On 22 August 1951, he wrote the following note to Major William S. Gochenour, Chief of the Department of Veterinary Microbiology at the Army Medical Service Graduate School, Walter Reed Army Medical Center (WRAMC), who had just augmented his collection of leptospiral strains:

Exp. Pre Tibial Fever

Question is could this disease be caused by one of the odd leptospira which would not cross with L. can. or icte. Would appreciate your testing these two pairs of very valuable sera against the various leptospires. If any of the samples remain, please return.

The sera showed high titers of agglutinating antibodies against L. autumnalis. So did paired sera collected by Dr. Tatlock from six soldiers at Fort Bragg in 1944 and from three volunteers in Cincinnati in 1946, as did paired sera from the four chimpanzees shown by Drs. Melnick and Paul to have developed neutralizing antibodies to Dr. Tatlock's "virus." A leptospiral organism was cultured from the 259th hamster passage, 365th total passage, of Dr. Tatlock's second agent since its original isolation at Fort Bragg. Cross-agglutination tests showed it to be similar to L. autumnalis akiyami A, the cause of autumnal fever in Japan. No member of this group had been detected previously in the United States. In 1973, it was classified as L. interogans sera group autumnalis, serovar fort-bragg. It pays to store serum and other key specimens and to be persistent!

What of Dr. Tatlock's first agent? It has turned out to be the earliest isolate of the Legionella species, a strain different from L. pneumophila, the cause of the epidemic of Legionnaires' disease in Philadelphia in 1976. Other isolates soon followed, including one from renal-transplant recipients in Pittsburgh who developed pneumonia. The Pittsburgh pneumonia agent was then shown by Dr. G.A. Hebert and associates to be identical to Dr. Tatlock's rickettsialike organism, now named L. micdadei in recognition of Dr. Joseph McDade of the CDC who was the first to culture L. pneumophila. Because of Dr. Tatlock's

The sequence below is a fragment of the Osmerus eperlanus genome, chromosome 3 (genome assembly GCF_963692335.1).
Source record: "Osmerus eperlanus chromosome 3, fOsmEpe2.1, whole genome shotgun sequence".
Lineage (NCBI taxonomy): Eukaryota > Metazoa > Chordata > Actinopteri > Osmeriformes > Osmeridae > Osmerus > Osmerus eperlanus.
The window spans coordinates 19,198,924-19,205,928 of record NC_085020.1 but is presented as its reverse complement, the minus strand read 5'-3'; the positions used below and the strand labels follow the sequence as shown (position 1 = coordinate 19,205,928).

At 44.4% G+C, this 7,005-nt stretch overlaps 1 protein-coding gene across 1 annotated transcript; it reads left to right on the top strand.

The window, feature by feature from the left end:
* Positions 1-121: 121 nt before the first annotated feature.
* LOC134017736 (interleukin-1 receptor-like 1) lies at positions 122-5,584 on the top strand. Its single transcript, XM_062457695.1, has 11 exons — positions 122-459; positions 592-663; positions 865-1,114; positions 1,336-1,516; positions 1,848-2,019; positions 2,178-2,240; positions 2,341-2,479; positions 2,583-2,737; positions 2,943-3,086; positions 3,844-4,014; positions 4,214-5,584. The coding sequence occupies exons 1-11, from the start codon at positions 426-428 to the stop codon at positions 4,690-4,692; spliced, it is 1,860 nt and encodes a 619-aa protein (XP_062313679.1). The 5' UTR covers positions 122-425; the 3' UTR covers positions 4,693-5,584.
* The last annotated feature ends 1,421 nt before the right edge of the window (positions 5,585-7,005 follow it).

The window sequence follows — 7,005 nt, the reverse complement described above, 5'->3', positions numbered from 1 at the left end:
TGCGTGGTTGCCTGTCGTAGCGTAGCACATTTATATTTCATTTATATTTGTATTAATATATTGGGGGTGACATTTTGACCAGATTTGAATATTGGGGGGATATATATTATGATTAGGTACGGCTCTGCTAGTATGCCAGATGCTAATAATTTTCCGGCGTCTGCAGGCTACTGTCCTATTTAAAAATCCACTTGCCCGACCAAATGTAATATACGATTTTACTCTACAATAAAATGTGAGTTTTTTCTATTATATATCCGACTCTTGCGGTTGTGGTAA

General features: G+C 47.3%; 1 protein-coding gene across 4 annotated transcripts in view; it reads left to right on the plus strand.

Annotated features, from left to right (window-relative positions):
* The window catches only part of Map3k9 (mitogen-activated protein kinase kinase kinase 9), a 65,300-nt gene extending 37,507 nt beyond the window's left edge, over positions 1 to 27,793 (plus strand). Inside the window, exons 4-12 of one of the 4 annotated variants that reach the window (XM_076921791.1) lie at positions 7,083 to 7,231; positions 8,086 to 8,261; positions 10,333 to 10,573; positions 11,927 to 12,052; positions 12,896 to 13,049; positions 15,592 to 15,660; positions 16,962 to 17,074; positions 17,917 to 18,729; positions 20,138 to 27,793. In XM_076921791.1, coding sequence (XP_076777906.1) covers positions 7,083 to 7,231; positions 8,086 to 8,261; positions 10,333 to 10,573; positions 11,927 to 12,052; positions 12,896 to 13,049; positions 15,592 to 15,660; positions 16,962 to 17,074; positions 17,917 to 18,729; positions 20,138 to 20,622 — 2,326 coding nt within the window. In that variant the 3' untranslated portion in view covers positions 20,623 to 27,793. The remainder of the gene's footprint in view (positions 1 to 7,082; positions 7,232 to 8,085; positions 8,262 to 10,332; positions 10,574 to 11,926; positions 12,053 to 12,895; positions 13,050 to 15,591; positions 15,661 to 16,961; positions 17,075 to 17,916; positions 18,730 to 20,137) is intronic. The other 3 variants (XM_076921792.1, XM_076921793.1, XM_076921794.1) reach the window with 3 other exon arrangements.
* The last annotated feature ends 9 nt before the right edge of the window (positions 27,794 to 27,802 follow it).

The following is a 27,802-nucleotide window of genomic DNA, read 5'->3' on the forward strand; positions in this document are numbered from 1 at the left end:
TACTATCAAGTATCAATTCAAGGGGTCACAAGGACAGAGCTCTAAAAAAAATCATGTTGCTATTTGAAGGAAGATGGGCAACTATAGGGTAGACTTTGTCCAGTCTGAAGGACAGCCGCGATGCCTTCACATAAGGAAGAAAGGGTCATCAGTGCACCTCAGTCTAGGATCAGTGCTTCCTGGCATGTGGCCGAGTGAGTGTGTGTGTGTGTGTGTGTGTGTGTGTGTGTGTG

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linkage with Fort Bragg fever, the Pittsburgh pneumonia agent became mistakenly associated with that disease, and the literature about legionellosis began to include Fort Bragg fever as an example. This confusion stimulated Dr. Tatlock to publish an editorial in early 1982 in which he summarized the history outlined above and pointed out that the etiologic agent of Fort Bragg (pretibial fever) was not Legionella miedadei but Leptospira autumnalis.

With the understanding that civilian investigators supported by the commissions were working for the Army, which indeed they were, it seems appropriate to end this section with a quotation from the opening paragraph of Dr. Daniel's chapter:

The recognition of Fort Bragg fever as a specific new disease entity and the ultimate proof of its etiology is a contribution of the U.S. Army Medical Department to the science of medicine. The disease was described by Army clinicians, studied by Army medical personnel with the assistance of Army-consigned consultants, transmitted to animals by an Army research worker, and finally proved as to etiology by an Army veterinarian and others .... The story of Fort Bragg fever indicates, too, the superior opportunities which were available to military medical personnel for clinical research. Larger groups of patients with the same disease are more often available for study in military installations than in civilian institutions. It is doubtful whether this disease would have been recognized as an entity had the outbreak occurred in an urban civilian community; there, each patient might have been cared for by a different physician and treated in a different hospital, whereas, on an Army post all were concentrated in one hospital under the care of a closely knit medical service.